How to apply Positive Discipline


We will see here how to apply Positive Discipline in family or school. Being parents or teachers, it is good to open up to other ways of teaching children and teenagers.

What is Positive Discipline?Discipline

Positive discipline considers that there are no bad children or adolescents, only bad behaviors, and aims to reveal or reinforce the good behavior of the person, without verbally or physically reprimanding him.

Educators, parents, and teachers who apply such a method are none the less firm. They simply avoid adding stress and violence to the difficult interactions they face.

We will talk about techniques of positive discipline: put together, they are much more effective than the so-called negative discipline, in which the adult uses violence in the hope of reabsorbing bad behavior.

Opinion on positive disciplineDiscipline

The image of a child or teenager of an adult is decisive: if the adults lose theire mind, becomes angry or becomes impatient, he loses credibility. Some young people then take a cunning pleasure in provoking these outbursts.

In addition, a teen or a difficult child does not like to be reprimanded. You, being younger, did not like to be taught to you.

Positive discipline creates a peaceful, constructive and healthy interaction between the adult and the minor. The educator or the parent who applies it does not demean the minor, he treats him as a potential adult and encourages him to develop a sense of responsibility.

As the saying goes: “we reap what we sow”. Have a cold attitude or get angry, and you will only reinforce the effrontery of the child or the teenager. If on the contrary, you remain calm, open to dialogue and show a real desire to help, then the minor will realize it and his aggressive or disrespectful behavior will eventually die out, in favor of a more open attitude, Calm and respectful.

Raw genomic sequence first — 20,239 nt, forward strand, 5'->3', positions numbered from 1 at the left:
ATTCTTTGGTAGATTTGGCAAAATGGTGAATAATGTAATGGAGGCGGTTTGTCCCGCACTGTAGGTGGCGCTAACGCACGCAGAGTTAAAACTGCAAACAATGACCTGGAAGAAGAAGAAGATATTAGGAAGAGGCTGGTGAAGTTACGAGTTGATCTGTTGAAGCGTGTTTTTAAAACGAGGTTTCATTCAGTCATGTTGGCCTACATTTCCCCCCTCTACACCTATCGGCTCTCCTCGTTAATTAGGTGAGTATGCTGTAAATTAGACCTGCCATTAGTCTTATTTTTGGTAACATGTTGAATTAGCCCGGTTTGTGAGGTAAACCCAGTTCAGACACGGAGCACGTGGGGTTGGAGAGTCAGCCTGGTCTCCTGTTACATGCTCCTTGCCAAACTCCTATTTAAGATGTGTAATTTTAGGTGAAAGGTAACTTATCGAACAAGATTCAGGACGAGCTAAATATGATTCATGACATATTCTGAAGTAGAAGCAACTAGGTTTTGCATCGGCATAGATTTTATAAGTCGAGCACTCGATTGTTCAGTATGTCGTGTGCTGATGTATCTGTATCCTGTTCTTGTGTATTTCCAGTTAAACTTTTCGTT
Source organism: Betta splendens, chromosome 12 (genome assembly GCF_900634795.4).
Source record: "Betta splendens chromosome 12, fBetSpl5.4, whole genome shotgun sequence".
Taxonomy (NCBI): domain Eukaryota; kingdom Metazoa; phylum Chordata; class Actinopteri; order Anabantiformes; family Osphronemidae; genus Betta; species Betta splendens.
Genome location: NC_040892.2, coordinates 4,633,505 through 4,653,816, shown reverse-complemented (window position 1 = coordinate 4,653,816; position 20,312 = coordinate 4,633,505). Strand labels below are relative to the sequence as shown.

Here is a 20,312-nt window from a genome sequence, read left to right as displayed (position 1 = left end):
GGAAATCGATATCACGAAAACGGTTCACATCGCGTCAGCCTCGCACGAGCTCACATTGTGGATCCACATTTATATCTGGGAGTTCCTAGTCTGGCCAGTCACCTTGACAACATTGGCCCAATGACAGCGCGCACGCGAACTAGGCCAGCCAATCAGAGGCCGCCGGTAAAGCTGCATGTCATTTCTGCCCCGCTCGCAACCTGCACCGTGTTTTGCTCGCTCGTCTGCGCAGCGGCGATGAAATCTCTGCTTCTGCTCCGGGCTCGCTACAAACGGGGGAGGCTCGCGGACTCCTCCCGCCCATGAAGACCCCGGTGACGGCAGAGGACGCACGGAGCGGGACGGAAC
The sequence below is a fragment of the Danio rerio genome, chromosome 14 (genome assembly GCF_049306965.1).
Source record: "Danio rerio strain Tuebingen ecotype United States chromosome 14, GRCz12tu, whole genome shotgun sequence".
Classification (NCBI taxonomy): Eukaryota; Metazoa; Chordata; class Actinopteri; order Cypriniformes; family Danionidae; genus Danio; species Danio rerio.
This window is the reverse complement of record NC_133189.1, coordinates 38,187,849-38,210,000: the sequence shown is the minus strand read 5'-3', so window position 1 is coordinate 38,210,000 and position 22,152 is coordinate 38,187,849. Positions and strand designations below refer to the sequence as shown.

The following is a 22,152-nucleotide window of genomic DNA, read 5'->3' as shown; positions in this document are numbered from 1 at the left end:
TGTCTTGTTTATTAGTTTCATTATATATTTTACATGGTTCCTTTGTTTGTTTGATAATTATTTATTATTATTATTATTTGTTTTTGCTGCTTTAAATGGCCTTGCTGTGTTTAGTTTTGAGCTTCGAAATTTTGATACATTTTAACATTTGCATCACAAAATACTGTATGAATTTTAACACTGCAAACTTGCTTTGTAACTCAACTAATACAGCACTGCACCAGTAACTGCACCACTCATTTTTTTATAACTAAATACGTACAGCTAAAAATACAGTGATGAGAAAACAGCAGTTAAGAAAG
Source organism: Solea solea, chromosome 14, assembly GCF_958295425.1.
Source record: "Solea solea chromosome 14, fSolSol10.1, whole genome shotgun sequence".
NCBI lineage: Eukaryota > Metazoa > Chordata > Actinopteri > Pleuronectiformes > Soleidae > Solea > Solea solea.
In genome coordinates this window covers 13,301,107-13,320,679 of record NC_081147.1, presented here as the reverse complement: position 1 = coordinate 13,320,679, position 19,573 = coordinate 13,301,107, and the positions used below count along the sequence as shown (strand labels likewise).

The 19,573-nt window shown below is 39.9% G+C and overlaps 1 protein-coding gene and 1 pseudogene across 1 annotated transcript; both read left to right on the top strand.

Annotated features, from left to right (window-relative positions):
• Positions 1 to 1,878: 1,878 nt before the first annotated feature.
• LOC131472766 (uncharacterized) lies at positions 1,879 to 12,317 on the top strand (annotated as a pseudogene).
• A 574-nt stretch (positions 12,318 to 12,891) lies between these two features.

Positive discipline with a difficult teenDiscipline

We think this discipline is particularly useful for managing a difficult teenager. Positive discipline is to convey social values and behaviors:

  • Identity and community: the adolescent must be told that he belongs to a family, a class, a country and circles in which to forge an identity.
  • Respect and accountability: these communities accept it as long as it shows respect and respect for its members.
  • Participation in group life and problem-solving: the parent or educator must make the adolescent understand that he can help others and gain a sense of gratitude for his or her personal development.
  • Personal Achievement: Positive discipline focuses on the talents of each adolescent; The adult helps to reveal the minor’s strengths and interests. Once identified, the adult encourages the adolescent to create and develop his or her interests.
  • Image: illustration of an ineffective parental reaction, although common. Leading by example, listening to the child and finding a solution with him (rather than reprimanding and punishing) are some of the pillars on which positive discipline rests.

Positive discipline in the classroom and at schoolDiscipline

Positive discipline is also about preventing conflicts between students. To do this, one must understand the root cause of disrespectful or aggressive behavior: most of the time, the student reacts badly because he feels unloved or rejected (within the school or in his family).

As a teacher, you can be the person to count on. Take the student aside to calmly discuss his bad reaction, so that he can reveal his version of the facts and that you can identify the cause. Of course, the student will not reveal anything if there is no climate of trust: be patient and do not force him to confess; Simply be available for a later conversation.

Examples of situationsDiscipline